Douchebag Decree: If I Were a Douchebag Forbes Writer Edition
In case you missed it, Forbes contributor Gene Marks published a magnum opus of douchebaggery earlier this week called "If I Were a Poor Black Kid." Thesis: "Dear poor black kids, you should just try getting good grades by using Google Scholar and watching TED talks. Thank me later, GM." The blog world erupted, generating dozens of pieces slamming Marks' non-logic. Yesterday, another astute Forbes contributor exposed Marks' history of writing disgusting pieces because he knows they will generate pageviews. That's right. Gene Marks is a professional troll.
If you don't want to give Marks the pageviews, Dominion has a nice highlight reel from his article here. Instead of rehashing the (many) negative aspects of what Marks had to say, let's look at some of the incredibly positive, non-trolling responses to Marks' piece that could use your clicks.
One bright side of this Forbes douchestorm is that we got a new Carefree White Girl post out of it all. As Collier Meyerson points out, not everyone has access to computers at home. Marks speaks to the kids of Philadelphia in his piece, but 41% of Philidelphians don't even have access to a personal computer. We need to remember that access to technology is a privilege, and we can't expect the web to revolutionize learning when not everyone has access (or the financial means to get it).
Cord Jefferson, the amazing senior editor at GOOD, rebutted Marks' piece with an ode to an actual poor black student he never knew. I love Jefferson's super personal writing style, and his piece tugged at least two of my heartstrings.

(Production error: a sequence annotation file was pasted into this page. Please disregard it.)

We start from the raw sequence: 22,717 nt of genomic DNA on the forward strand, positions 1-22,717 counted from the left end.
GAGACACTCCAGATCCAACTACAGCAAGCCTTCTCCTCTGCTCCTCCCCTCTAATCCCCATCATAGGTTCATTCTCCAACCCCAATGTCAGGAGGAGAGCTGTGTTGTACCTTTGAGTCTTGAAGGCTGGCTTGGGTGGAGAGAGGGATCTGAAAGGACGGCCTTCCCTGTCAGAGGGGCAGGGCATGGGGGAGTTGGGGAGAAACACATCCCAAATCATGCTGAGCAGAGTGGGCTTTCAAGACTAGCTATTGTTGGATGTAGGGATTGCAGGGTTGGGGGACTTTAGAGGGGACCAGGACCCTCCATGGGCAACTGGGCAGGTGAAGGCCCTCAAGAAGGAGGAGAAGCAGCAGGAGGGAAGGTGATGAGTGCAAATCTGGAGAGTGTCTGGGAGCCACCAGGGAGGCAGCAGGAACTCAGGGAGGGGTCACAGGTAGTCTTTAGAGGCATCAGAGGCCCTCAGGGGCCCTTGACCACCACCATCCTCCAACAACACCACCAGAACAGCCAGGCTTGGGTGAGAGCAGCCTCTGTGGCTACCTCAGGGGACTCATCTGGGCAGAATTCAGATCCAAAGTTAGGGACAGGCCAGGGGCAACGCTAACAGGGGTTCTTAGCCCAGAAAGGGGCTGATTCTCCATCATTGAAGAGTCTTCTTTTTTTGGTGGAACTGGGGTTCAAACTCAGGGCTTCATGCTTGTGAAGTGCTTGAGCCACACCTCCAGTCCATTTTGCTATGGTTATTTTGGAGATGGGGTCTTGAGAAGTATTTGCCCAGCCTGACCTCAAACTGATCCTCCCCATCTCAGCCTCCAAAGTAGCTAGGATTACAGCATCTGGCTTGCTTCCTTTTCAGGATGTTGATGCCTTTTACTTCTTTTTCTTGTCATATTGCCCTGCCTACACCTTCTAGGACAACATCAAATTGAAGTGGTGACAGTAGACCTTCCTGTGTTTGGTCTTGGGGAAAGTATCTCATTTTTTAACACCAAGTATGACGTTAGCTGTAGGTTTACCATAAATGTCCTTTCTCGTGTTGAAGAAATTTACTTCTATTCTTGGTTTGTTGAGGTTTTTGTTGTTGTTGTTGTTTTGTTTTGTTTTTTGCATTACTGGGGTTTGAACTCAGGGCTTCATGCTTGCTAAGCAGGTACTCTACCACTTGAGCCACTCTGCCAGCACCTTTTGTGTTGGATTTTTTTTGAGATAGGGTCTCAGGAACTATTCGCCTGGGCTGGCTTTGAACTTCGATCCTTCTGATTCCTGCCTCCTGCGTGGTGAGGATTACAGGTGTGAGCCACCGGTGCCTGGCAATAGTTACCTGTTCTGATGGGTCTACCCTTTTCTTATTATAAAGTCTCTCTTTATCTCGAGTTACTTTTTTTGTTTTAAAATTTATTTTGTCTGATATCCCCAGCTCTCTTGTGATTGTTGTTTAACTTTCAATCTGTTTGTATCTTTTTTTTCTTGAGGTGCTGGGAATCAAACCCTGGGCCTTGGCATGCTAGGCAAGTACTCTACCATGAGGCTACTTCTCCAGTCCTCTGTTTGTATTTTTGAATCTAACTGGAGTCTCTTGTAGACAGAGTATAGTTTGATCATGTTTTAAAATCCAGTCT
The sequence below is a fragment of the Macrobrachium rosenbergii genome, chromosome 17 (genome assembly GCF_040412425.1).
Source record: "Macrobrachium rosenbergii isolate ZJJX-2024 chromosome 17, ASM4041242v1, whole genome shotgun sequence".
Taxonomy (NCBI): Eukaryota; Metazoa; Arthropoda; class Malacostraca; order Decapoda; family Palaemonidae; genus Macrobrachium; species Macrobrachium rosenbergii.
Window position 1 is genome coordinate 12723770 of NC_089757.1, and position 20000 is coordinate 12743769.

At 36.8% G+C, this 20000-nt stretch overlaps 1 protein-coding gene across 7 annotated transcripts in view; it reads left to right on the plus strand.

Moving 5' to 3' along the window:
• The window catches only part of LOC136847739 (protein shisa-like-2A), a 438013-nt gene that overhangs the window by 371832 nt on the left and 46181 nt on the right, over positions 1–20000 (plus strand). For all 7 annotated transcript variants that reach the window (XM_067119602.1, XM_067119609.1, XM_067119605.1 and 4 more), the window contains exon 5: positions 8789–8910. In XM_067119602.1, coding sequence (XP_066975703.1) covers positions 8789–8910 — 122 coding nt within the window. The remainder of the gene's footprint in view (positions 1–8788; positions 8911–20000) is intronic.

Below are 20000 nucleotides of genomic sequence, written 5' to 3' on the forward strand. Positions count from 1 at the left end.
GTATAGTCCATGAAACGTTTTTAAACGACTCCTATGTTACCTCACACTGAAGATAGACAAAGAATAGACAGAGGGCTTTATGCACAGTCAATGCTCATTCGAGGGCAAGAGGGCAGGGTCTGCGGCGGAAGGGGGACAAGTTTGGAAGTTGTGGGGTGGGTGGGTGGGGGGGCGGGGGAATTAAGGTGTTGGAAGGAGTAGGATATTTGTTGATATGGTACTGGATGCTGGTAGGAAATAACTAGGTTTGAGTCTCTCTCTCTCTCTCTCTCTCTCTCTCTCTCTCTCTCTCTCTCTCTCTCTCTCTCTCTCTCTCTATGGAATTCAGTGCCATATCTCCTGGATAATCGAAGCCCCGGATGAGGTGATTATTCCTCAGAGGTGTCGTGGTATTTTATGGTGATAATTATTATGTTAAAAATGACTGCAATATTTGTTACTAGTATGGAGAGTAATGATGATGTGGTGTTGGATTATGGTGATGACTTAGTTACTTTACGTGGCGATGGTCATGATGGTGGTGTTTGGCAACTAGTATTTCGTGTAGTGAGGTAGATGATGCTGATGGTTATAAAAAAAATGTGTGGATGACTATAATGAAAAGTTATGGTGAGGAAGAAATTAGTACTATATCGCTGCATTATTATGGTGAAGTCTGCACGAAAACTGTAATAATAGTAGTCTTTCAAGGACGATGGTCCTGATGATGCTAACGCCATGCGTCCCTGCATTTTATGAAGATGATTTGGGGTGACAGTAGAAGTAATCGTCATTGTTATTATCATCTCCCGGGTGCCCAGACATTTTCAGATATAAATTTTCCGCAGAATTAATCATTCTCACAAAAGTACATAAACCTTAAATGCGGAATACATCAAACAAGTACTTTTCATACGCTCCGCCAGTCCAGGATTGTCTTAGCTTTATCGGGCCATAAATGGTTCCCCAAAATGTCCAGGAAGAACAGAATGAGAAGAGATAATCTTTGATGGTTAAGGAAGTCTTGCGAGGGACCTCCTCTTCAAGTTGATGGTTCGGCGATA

Colorlines has a play-by-play of Gene Marks' response to comedian/writer/blogger Baratunde Thurston's satirical letter. Thurston played coy in his biting response, sarcastically gushing over the CIA World Factbook and Evernote, two of Marks WTF recommendations. Sadly, Marks' letter to Thurston shows that he absorbed just about zero of the criticism, but the discussion is worth reading.
I also recommend you lend a pageview to Jeff Yang's piece about how to actually write an article about poverty in America. (Gene Marks didn't even take the time to talk to an actual black kid, you know, how reporters do.) Yang gives us starting points to actually get involved in underprivileged communities, and he gives us more tips than just "use Google." Side note: Jeff Yang rocks the male-pattern baldness way harder than Gene Marks.
If you saw any worthwhile articles in response to this troll, post them in the comments below! As for you, Gene Marks, Professional Troll, Official Douchebag, I hope we never hear from you again.
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